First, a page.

Historical revisions to labor productivity in the nonfarm business sector affected the full historical period since 1947, with notable periods of upward revision in the latter 1990s and latter 2000s. The average annual rate of productivity growth from 2007 to 2017—representing the current business cycle—was revised up 0.1 percentage point, to a rate of 1.3 percent. The productivity growth rate over the last business cycle, from 2001 to 2007, was also revised up 0.1 percentage point, to a rate of 2.7 percent. Earlier business cycle trends also remained largely unchanged. Unit labor costs revisions were also for the full historical period since 1947, reflecting both revisions to labor productivity and hourly compensation, and show notable downward revisions in the latter 2000s. There was also a large upward revision in 2017, due to a large upward revision to hourly compensation in that year. 

Annual average productivity growth in the nonfarm business sector in 2017 was revised down 0.2 percentage point to an increase of 1.1 percent. Unit labor costs increased 2.2 percent in the nonfarm business sector in 2017, rather than increasing 0.4 percent, reflecting both a 1.7-percentage point upward revision to hourly compensation and a 0.2-percentage point downward revision to productivity. Real hourly compensation increased 1.2 percent in 2017, rather than decreasing 0.5 percent as previously reported.

Manufacturing sector productivity decreased 1.0 percent in the first quarter of 2018—a smaller decline than previously reported. Productivity was revised up 0.9 percentage point, to an increase of 0.1 percent in the durable goods sector, and was revised down 0.5 percentage point, to a decrease of 1.4 percent in the nondurable goods sector. Unit labor costs increased 5.5 percent in the manufacturing sector rather than increasing 5.2 percent as reported June 6. Unit labor costs were revised down 1.2 percentage points, to an increase of 5.5 percent in the durable goods sector, and were revised up 2.5 percentage points, to an increase of 3.4 percent in the nondurable goods sector. Total manufacturing real hourly compensation increased 0.9 percent, as revised.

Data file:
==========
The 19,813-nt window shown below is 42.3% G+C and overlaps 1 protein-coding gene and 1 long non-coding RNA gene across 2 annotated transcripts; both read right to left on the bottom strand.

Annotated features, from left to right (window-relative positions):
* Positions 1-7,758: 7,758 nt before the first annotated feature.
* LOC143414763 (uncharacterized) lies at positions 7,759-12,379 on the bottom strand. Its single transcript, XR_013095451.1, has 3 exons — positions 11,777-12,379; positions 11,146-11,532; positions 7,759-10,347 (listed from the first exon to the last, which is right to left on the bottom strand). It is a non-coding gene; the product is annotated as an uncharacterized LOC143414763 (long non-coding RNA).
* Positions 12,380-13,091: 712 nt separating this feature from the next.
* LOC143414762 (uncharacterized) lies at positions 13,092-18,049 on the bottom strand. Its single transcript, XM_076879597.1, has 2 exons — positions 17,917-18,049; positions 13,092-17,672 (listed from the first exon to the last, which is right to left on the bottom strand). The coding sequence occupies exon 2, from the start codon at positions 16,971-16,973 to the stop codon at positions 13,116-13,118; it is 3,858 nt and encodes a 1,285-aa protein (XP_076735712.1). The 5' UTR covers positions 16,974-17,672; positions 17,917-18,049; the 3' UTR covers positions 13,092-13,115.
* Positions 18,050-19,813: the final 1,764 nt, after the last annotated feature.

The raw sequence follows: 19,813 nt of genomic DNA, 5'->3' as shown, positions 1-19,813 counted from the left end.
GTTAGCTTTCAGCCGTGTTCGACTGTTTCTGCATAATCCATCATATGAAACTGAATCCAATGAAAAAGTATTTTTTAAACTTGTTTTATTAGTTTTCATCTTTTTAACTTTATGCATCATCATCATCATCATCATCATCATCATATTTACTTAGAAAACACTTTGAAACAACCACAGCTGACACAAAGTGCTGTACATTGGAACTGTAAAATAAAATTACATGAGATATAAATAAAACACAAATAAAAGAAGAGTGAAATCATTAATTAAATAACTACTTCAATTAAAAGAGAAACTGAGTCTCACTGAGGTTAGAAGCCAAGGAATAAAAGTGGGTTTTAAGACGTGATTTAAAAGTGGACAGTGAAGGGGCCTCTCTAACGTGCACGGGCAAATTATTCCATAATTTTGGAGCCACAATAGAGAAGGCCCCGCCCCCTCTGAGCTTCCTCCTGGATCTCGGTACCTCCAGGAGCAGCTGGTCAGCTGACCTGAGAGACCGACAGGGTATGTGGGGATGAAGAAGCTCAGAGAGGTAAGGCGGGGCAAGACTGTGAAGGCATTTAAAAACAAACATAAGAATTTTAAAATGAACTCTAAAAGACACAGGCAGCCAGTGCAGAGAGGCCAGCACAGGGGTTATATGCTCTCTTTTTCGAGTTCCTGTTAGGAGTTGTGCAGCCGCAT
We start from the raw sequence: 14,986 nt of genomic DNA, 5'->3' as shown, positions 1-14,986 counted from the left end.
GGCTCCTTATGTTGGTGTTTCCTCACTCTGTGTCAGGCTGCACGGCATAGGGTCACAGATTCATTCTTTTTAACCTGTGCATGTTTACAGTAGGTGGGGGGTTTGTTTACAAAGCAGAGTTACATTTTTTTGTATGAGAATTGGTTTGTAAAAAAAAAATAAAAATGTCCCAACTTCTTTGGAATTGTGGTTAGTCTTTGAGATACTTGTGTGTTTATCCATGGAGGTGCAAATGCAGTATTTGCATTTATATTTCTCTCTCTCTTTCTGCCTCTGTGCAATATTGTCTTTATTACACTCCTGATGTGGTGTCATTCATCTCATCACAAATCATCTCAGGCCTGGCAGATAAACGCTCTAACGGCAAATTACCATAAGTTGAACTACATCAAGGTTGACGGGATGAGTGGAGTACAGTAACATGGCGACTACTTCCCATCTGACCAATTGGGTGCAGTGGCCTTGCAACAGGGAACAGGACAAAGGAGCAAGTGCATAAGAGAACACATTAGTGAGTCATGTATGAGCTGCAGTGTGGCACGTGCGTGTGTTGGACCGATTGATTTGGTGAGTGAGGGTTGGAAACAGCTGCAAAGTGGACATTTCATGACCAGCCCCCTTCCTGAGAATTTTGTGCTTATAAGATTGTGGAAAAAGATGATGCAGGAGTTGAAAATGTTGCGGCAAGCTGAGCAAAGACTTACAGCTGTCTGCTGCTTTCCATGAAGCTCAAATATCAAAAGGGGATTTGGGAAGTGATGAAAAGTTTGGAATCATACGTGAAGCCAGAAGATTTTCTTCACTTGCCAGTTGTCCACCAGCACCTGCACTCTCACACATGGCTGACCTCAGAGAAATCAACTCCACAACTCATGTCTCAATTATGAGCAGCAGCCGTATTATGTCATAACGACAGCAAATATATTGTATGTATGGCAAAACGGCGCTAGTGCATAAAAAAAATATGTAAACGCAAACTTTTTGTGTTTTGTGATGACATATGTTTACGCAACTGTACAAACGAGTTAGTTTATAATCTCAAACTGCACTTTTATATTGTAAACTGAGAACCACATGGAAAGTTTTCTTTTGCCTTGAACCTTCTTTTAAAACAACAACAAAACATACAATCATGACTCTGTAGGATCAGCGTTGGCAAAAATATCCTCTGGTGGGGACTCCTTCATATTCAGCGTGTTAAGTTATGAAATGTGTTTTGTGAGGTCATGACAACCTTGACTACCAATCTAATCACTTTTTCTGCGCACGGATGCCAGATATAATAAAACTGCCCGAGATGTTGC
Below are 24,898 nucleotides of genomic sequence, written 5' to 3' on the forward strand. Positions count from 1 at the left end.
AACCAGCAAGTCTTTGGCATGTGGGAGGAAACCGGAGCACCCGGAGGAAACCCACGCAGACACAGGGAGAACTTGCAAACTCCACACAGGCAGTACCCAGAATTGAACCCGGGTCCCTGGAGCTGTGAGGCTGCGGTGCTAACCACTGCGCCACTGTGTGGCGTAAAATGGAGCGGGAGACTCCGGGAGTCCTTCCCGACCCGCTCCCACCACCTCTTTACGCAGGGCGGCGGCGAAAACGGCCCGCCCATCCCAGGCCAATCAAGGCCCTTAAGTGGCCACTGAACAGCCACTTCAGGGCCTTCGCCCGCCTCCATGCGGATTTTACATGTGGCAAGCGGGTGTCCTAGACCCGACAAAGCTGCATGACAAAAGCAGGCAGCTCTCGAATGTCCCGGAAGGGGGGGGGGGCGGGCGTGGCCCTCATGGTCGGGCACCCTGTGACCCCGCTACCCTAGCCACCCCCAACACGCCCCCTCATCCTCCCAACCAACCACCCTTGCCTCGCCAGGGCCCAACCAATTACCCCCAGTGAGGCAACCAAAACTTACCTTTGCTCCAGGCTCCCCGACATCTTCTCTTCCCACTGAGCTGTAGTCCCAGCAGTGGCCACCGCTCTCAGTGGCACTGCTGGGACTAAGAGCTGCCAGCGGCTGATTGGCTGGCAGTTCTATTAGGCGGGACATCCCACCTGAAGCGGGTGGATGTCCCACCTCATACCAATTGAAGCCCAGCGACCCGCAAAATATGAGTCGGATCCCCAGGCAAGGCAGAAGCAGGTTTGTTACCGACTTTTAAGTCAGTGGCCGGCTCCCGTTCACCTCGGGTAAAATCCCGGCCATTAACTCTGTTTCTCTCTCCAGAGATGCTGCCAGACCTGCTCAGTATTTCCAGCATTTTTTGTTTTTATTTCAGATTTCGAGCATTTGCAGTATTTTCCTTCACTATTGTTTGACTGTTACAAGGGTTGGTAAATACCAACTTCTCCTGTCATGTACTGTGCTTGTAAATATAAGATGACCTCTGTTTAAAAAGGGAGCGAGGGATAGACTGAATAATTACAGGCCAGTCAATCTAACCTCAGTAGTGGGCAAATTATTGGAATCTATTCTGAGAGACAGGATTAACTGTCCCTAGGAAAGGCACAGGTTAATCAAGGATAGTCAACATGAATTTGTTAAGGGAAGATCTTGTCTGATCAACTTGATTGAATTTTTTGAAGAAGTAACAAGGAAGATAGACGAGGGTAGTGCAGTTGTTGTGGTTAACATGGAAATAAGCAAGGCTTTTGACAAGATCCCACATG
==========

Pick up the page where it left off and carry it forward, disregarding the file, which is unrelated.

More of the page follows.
Annual average manufacturing productivity grew 0.7 percent in 2017, unrevised from the previously reported estimate. Productivity was also unrevised in the manufacturing sector in 2016 and 2015. Unit labor costs were revised up to an increase of 2.6 percent in 2017, reflecting a 1.6-percentage point upward revision to hourly compensation. After revision, manufacturing real hourly compensation increased 1.1 percent in 2017 rather than decreasing 0.4 percent.

Nonfinancial corporate sector productivity growth was revised up in the first quarter of 2018, to an increase of 3.0 percent, rather than the previously published increase of 1.9 percent; this revision was due solely to a 1.1-percentage point upward revision to output; hours were unrevised.

Annual average productivity in the nonfinancial corporate sector increased 1.6 percent in 2017, an upward revision from the preliminary estimate of a 1.0-percent increase. (See tables C1 and 6.) Though the rate over the current business cycle—from 2007 to 2017—increased at the same 1.0-percent rate as was reported June 6, there were notable revisions in some of the years of this period, particularly three consecutive 0.3-percentage point upward revisions, in 2011, 2012, and 2013, followed by a 0.9-percentage point downward revision in 2014.

WV Unemployment rate rises to 5.4 percent in July

The Free Press WV

West Virginia’s seasonally adjusted unemployment rate increased slightly in July to 5.4 percent, with the number of unemployed residents rising by 100 people.

The most significant employment gains were in total nonfarm payroll employment with 900 positions and the service-providing sector with 1,300 positions.

The biggest losses were in the manufacturing (400 jobs) and mining and logging sectors (300 jobs).

According to Workforce West Virginia, total unemployment has increased by 2,500 people over the last year.

The national unemployment rate declined between in July to 3.9 percent.

First Casino Licensed for Sports Betting in West Virginia

The Free Press WV

Hollywood Casino in Charles Town is the first casino licensed to offer sports betting in West Virginia.

The West Virginia Lottery Commission made the announcement Monday.

Commission legal counsel Danielle Boyd said the casino expects to start accepting bets September 01, after installing software and training employees.